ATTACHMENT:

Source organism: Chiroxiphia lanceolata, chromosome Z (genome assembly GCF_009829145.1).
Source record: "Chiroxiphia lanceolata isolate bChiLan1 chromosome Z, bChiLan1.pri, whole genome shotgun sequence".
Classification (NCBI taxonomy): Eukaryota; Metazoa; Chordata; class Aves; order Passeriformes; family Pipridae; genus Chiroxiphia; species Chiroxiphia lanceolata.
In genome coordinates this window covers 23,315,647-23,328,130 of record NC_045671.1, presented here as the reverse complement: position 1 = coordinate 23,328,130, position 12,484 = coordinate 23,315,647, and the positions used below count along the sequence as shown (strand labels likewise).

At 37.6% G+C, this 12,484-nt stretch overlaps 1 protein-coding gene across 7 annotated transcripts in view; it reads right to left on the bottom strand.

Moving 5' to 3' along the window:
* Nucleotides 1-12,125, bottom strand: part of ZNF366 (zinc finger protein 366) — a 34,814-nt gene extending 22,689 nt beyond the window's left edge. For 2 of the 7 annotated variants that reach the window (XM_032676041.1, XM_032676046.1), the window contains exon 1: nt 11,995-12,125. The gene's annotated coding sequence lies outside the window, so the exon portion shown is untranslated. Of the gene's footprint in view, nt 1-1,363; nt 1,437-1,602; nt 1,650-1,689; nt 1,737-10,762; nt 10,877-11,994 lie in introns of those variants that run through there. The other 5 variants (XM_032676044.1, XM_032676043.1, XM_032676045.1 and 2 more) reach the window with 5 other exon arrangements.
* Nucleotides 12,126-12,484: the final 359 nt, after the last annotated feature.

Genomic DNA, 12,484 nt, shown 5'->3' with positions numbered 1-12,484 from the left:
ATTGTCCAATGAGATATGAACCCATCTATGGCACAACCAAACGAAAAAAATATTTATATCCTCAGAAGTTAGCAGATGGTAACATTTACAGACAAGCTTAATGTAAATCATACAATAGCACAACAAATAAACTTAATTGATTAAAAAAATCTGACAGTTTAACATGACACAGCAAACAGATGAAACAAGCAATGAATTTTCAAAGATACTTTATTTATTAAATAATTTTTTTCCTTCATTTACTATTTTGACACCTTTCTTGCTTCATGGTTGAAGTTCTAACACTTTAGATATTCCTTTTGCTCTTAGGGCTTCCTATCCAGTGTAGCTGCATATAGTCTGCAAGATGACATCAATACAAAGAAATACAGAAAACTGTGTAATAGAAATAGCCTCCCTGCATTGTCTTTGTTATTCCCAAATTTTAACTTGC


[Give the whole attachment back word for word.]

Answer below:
Source organism: Chiroxiphia lanceolata, chromosome Z (genome assembly GCF_009829145.1).
Source record: "Chiroxiphia lanceolata isolate bChiLan1 chromosome Z, bChiLan1.pri, whole genome shotgun sequence".
Classification (NCBI taxonomy): Eukaryota; Metazoa; Chordata; class Aves; order Passeriformes; family Pipridae; genus Chiroxiphia; species Chiroxiphia lanceolata.
In genome coordinates this window covers 23,315,647-23,328,130 of record NC_045671.1, presented here as the reverse complement: position 1 = coordinate 23,328,130, position 12,484 = coordinate 23,315,647, and the positions used below count along the sequence as shown (strand labels likewise).

At 37.6% G+C, this 12,484-nt stretch overlaps 1 protein-coding gene across 7 annotated transcripts in view; it reads right to left on the bottom strand.

Moving 5' to 3' along the window:
* Nucleotides 1-12,125, bottom strand: part of ZNF366 (zinc finger protein 366) — a 34,814-nt gene extending 22,689 nt beyond the window's left edge. For 2 of the 7 annotated variants that reach the window (XM_032676041.1, XM_032676046.1), the window contains exon 1: nt 11,995-12,125. The gene's annotated coding sequence lies outside the window, so the exon portion shown is untranslated. Of the gene's footprint in view, nt 1-1,363; nt 1,437-1,602; nt 1,650-1,689; nt 1,737-10,762; nt 10,877-11,994 lie in introns of those variants that run through there. The other 5 variants (XM_032676044.1, XM_032676043.1, XM_032676045.1 and 2 more) reach the window with 5 other exon arrangements.
* Nucleotides 12,126-12,484: the final 359 nt, after the last annotated feature.

Genomic DNA, 12,484 nt, shown 5'->3' with positions numbered 1-12,484 from the left:
ATTGTCCAATGAGATATGAACCCATCTATGGCACAACCAAACGAAAAAAATATTTATATCCTCAGAAGTTAGCAGATGGTAACATTTACAGACAAGCTTAATGTAAATCATACAATAGCACAACAAATAAACTTAATTGATTAAAAAAATCTGACAGTTTAACATGACACAGCAAACAGATGAAACAAGCAATGAATTTTCAAAGATACTTTATTTATTAAATAATTTTTTTCCTTCATTTACTATTTTGACACCTTTCTTGCTTCATGGTTGAAGTTCTAACACTTTAGATATTCCTTTTGCTCTTAGGGCTTCCTATCCAGTGTAGCTGCATATAGTCTGCAAGATGACATCAATACAAAGAAATACAGAAAACTGTGTAATAGAAATAGCCTCCCTGCATTGTCTTTGTTATTCCCAAATTTTAACTTGC